I had no idea about the World Trade Center attacks until the meeting wrapped up and I returned to an office of stunned colleagues hunched over TV sets. Soon after, I wrote a newspaper editorial about why we Muslims can no longer point fingers at non-Muslims to explain away our dysfunction. The trouble, I argued, is more than the militants; even mainstream Muslims have curdled Islamic faith into an ideology of fear.
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Evidently, the questions I posed touched a raw nerve. When the book came out in September in my country of Canada, it hit number one, and within months it also became a bestseller in the United States. Truth is, though, my most memorable exchanges have been with everyday people. The book tour evolved into a global conversation, taking me to all the countries of North America and western Europe, many in eastern Europe and some in the Middle East, as well as India, Australia and Indonesia, where stern Muslim puritans and a spunky Muslim transsexual showed up at my book party.
More about that later.
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In the United States alone, I visited forty-four states, engaging with fans and foes in libraries, restaurants, theaters, classrooms, gymnasiums, chapels and temples. No mosques, however. All invitations by Muslims hit the roadblock of mosque leaders who regarded me as a rabble-rouser. Still, Muslims attended each of my public events. Every couple of weeks I posted several new messages, along with my replies. Enough said. Those emails I forwarded to the police. Counterterrorism experts advised me against using a cell phone because ill-wishers could easily exploit the technology to track me down.
And for a time I had a bodyguard. He was cute, to boot. The decision to drop hour security opened up communication with young Muslims—and opportunities for change. How subversive. How can I not go for it? The following year a number of democracy activists waved me down in the streets of Cairo.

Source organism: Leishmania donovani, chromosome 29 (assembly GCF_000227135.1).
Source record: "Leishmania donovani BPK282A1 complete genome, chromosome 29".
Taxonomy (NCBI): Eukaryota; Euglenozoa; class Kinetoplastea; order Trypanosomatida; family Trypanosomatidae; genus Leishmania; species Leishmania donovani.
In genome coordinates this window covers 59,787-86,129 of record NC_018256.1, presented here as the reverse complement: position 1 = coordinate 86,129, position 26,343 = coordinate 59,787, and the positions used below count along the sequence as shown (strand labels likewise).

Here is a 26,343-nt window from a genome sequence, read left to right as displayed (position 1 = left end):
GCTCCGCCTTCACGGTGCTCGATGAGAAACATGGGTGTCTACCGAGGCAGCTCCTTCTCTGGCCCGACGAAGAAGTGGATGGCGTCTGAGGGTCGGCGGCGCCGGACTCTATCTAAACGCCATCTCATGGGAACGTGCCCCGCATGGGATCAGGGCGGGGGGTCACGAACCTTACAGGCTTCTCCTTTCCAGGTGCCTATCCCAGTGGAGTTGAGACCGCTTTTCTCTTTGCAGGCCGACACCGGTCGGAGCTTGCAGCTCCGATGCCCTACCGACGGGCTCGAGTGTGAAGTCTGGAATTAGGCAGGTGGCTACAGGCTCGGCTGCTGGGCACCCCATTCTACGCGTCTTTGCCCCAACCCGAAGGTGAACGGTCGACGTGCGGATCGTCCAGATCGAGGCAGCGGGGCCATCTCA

In most cases—security still being an issue—I said yes. So far, the multiple online translations have been downloaded more than two million times. Inside the trenches, something was happening inside me. As I witnessed an intense thirst for reform among Muslims, I felt myself maturing from anger to aspiration.
Perhaps you could endorse the open-minded, forward-looking Islam more. Among other places, my crew and I filmed in Yemen. I was yanked back into dismay. Faith Without Fear, my documentary, premiered in April I took it on the road, meeting yet more people who told me that they struggle with the cultures, traditions and power structures that fence in their own religious experiences. Those discussions compelled me to think more about the difference between faith and dogma.
Dogma, by definition, is threatened by questions, while faith welcomes questions because it trusts that God, being magisterial, can handle them. Robert F. Kennedy described moral courage as the willingness to speak truth to power within your community for the sake of a greater good. Moral courage allows each of us to tap our consciences, to replace conformity with individuality and to draw closer to the Source that created us by coming to know ourselves. It dawned on me how necessary moral courage is for anybody who wants to live with wholeness—integrity—whether within a religious tradition or outside of religion altogether.